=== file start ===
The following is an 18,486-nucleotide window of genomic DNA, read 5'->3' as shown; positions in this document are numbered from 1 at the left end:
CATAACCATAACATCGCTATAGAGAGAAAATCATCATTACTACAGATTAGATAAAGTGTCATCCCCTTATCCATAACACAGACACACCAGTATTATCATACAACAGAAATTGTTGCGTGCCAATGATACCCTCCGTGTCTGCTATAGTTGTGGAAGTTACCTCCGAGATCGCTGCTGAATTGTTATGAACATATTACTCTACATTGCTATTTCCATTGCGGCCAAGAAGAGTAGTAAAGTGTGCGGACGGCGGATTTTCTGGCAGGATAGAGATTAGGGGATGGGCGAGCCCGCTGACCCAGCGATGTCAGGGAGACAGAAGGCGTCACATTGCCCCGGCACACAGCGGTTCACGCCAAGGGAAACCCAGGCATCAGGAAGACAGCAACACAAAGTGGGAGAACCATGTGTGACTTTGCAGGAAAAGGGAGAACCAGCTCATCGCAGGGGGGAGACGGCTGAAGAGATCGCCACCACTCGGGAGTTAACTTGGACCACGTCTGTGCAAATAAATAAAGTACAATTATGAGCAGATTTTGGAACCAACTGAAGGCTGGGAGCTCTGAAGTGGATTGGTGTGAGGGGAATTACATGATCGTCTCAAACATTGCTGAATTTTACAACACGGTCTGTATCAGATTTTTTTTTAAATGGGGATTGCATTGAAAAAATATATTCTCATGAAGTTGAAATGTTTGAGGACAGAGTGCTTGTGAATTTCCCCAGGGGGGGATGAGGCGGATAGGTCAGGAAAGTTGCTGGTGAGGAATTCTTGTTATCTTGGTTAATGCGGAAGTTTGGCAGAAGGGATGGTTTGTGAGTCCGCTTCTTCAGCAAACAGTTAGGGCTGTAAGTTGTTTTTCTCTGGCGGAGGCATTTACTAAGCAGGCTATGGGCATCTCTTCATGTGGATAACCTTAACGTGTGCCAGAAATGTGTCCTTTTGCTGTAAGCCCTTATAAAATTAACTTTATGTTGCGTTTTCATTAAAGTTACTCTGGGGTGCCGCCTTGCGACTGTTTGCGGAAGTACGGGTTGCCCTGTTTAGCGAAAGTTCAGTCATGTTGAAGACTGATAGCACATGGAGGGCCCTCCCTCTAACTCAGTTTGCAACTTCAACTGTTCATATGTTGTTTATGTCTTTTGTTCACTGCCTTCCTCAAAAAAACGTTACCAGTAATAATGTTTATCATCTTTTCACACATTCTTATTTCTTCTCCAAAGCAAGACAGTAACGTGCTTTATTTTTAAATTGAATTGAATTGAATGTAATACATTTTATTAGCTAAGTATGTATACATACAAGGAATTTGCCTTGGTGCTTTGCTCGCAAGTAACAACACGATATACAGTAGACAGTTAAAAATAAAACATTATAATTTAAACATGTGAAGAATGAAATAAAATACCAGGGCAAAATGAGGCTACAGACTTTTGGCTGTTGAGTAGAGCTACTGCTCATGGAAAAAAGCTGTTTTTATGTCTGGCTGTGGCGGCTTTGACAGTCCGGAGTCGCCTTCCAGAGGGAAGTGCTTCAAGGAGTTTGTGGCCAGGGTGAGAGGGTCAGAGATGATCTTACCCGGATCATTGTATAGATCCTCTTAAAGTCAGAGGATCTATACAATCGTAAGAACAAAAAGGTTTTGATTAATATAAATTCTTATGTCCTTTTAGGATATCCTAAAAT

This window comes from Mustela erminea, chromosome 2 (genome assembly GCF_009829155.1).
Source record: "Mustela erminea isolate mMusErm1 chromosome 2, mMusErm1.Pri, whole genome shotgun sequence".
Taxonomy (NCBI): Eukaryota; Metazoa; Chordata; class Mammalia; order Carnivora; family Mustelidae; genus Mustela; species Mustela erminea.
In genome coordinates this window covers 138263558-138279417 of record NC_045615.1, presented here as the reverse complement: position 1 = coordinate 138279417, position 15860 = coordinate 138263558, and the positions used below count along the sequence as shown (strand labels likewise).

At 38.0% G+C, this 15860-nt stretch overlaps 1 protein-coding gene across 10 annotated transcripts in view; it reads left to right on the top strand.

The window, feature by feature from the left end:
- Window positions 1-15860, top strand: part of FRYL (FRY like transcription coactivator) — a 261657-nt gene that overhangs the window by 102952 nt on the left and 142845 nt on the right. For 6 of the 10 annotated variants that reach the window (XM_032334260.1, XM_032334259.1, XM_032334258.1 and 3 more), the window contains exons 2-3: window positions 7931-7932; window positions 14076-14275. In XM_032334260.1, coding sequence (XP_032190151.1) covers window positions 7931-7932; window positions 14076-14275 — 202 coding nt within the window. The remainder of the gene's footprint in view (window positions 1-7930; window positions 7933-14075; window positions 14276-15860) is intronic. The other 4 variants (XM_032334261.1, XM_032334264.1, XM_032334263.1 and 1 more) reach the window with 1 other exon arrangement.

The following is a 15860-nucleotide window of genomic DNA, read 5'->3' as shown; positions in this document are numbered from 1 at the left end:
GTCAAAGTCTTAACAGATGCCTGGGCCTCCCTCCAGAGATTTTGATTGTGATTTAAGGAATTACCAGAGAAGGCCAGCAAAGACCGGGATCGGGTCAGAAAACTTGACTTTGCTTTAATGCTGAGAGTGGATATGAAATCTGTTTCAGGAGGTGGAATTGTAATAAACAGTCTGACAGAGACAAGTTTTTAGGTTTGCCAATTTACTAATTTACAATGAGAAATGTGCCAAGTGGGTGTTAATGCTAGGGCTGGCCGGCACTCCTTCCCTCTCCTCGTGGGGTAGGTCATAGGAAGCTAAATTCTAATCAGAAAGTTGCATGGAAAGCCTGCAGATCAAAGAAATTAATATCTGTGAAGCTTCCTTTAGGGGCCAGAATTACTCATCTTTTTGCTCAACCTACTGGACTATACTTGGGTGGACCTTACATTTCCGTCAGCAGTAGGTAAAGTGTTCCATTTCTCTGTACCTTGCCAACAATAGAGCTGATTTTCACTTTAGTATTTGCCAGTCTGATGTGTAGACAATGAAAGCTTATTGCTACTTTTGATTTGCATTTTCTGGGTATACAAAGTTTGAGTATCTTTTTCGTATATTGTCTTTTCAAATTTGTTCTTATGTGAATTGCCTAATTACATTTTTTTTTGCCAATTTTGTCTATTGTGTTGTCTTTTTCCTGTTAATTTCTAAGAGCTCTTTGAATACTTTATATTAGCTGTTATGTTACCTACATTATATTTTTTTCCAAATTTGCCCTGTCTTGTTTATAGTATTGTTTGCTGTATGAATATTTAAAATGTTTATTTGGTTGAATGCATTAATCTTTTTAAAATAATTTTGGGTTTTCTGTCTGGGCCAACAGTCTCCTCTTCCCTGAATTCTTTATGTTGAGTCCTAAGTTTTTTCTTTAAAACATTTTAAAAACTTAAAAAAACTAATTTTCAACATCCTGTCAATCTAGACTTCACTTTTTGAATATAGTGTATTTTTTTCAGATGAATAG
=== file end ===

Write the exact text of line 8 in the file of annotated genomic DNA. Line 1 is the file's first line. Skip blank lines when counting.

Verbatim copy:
The window, feature by feature from the left end: